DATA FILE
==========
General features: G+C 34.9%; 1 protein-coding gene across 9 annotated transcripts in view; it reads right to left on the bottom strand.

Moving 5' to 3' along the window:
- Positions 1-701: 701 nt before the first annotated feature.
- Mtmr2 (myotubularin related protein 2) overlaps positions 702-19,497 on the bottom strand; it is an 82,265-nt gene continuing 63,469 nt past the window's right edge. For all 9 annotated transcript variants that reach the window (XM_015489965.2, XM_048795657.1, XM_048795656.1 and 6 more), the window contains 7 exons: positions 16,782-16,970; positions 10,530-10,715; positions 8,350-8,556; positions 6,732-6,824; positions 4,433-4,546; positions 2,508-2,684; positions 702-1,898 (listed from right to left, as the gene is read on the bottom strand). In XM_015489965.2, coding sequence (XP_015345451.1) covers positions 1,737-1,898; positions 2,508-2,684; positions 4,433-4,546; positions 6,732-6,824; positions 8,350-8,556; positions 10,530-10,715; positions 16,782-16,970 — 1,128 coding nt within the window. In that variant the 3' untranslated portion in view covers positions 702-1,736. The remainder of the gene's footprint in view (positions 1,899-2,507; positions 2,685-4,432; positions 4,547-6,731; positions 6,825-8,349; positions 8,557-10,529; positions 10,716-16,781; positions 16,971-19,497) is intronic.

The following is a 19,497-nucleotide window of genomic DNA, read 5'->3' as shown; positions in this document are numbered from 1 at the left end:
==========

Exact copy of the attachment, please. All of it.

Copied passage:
General features: G+C 34.9%; 1 protein-coding gene across 9 annotated transcripts in view; it reads right to left on the bottom strand.

Moving 5' to 3' along the window:
- Positions 1-701: 701 nt before the first annotated feature.
- Mtmr2 (myotubularin related protein 2) overlaps positions 702-19,497 on the bottom strand; it is an 82,265-nt gene continuing 63,469 nt past the window's right edge. For all 9 annotated transcript variants that reach the window (XM_015489965.2, XM_048795657.1, XM_048795656.1 and 6 more), the window contains 7 exons: positions 16,782-16,970; positions 10,530-10,715; positions 8,350-8,556; positions 6,732-6,824; positions 4,433-4,546; positions 2,508-2,684; positions 702-1,898 (listed from right to left, as the gene is read on the bottom strand). In XM_015489965.2, coding sequence (XP_015345451.1) covers positions 1,737-1,898; positions 2,508-2,684; positions 4,433-4,546; positions 6,732-6,824; positions 8,350-8,556; positions 10,530-10,715; positions 16,782-16,970 — 1,128 coding nt within the window. In that variant the 3' untranslated portion in view covers positions 702-1,736. The remainder of the gene's footprint in view (positions 1,899-2,507; positions 2,685-4,432; positions 4,547-6,731; positions 6,825-8,349; positions 8,557-10,529; positions 10,716-16,781; positions 16,971-19,497) is intronic.

The following is a 19,497-nucleotide window of genomic DNA, read 5'->3' as shown; positions in this document are numbered from 1 at the left end: